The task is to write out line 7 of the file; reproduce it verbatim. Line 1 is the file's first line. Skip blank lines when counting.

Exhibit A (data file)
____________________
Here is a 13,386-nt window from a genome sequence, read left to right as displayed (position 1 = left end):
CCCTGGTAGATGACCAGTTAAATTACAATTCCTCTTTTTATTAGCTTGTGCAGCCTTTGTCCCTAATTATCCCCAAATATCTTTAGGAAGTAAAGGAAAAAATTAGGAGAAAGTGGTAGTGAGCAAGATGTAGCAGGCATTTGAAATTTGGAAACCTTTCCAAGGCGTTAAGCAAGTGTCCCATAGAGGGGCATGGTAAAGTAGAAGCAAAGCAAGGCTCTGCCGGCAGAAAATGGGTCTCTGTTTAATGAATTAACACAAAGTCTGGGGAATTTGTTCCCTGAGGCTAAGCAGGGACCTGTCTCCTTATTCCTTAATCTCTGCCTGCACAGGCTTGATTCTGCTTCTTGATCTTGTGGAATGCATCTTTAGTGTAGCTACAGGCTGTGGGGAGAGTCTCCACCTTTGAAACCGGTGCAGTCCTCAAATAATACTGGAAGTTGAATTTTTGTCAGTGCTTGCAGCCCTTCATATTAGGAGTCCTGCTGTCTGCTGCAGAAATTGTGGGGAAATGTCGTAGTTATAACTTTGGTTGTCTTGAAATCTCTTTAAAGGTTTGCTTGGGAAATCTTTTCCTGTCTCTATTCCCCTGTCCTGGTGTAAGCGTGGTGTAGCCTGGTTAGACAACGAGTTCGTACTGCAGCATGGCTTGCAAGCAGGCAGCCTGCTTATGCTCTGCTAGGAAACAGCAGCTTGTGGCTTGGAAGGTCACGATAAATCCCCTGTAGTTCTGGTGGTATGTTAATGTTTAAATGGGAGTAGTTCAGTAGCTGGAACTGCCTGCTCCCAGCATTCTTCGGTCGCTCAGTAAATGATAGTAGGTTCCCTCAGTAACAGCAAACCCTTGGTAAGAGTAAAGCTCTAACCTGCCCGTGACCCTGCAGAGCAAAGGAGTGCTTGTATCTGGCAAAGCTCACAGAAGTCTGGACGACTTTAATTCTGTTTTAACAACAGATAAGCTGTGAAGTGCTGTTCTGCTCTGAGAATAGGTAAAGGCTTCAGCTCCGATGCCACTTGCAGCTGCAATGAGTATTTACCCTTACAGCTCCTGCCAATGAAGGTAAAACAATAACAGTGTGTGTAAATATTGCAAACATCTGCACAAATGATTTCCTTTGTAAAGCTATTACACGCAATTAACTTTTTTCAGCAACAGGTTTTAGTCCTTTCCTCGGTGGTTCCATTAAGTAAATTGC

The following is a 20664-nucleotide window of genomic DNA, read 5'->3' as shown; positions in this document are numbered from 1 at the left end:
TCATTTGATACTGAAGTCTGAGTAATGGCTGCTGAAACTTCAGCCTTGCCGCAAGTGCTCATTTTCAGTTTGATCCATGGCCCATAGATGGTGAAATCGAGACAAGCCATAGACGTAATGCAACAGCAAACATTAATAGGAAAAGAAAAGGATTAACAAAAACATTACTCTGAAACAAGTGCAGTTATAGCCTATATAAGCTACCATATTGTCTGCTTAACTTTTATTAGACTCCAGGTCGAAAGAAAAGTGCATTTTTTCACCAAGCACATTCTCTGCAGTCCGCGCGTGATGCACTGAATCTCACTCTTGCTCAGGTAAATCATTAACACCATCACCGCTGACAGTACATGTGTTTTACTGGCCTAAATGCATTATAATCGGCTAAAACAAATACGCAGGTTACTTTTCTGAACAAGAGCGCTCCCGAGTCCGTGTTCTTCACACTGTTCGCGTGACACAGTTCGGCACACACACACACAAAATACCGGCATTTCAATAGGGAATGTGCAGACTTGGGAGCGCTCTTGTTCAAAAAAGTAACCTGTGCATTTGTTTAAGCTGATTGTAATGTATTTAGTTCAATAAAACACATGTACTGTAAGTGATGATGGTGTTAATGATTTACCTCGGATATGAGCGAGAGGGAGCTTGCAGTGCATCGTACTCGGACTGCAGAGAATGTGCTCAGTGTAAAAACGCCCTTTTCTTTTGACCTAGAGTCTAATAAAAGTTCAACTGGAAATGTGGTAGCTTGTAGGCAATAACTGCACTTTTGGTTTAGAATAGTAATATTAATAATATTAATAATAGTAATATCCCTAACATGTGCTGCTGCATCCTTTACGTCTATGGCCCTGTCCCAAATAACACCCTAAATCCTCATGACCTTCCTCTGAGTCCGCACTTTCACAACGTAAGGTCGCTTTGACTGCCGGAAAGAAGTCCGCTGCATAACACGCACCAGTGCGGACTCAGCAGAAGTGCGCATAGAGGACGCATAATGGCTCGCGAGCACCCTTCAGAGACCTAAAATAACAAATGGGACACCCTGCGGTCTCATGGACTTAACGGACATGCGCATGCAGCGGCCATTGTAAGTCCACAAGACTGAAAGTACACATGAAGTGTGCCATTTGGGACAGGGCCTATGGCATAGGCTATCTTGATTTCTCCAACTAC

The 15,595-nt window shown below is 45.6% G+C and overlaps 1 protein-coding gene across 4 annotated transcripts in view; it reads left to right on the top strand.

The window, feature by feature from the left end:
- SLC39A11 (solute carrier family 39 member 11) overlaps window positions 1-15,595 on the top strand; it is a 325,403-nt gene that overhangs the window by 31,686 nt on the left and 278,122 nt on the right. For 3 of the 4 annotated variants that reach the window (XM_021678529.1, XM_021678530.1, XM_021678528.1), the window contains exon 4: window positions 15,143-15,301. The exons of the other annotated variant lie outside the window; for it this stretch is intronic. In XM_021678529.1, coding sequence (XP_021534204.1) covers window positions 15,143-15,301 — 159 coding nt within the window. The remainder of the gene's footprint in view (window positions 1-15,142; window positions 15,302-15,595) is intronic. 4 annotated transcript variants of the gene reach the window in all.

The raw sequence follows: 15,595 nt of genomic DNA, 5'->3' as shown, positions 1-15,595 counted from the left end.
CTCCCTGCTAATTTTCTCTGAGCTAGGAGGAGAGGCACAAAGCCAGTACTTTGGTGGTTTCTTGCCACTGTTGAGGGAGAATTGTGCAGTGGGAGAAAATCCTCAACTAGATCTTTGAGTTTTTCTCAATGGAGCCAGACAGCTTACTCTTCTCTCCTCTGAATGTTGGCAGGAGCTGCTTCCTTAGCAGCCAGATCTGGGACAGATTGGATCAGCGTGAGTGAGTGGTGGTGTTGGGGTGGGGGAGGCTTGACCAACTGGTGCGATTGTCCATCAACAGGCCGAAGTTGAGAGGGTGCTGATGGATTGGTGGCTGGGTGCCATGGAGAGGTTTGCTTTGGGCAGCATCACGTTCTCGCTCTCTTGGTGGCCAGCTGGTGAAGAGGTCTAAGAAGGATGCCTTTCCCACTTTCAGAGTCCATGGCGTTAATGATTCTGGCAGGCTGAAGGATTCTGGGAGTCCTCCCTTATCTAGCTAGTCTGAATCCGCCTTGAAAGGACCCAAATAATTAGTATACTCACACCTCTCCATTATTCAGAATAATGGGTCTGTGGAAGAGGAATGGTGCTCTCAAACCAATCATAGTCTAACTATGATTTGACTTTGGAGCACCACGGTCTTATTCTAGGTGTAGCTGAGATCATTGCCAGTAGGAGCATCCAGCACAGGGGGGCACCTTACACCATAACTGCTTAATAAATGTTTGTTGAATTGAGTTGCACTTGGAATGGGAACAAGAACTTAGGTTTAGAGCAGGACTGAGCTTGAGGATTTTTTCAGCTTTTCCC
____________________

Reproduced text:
- SLC39A11 (solute carrier family 39 member 11) overlaps window positions 1-15,595 on the top strand; it is a 325,403-nt gene that overhangs the window by 31,686 nt on the left and 278,122 nt on the right. For 3 of the 4 annotated variants that reach the window (XM_021678529.1, XM_021678530.1, XM_021678528.1), the window contains exon 4: window positions 15,143-15,301. The exons of the other annotated variant lie outside the window; for it this stretch is intronic. In XM_021678529.1, coding sequence (XP_021534204.1) covers window positions 15,143-15,301 — 159 coding nt within the window. The remainder of the gene's footprint in view (window positions 1-15,142; window positions 15,302-15,595) is intronic. 4 annotated transcript variants of the gene reach the window in all.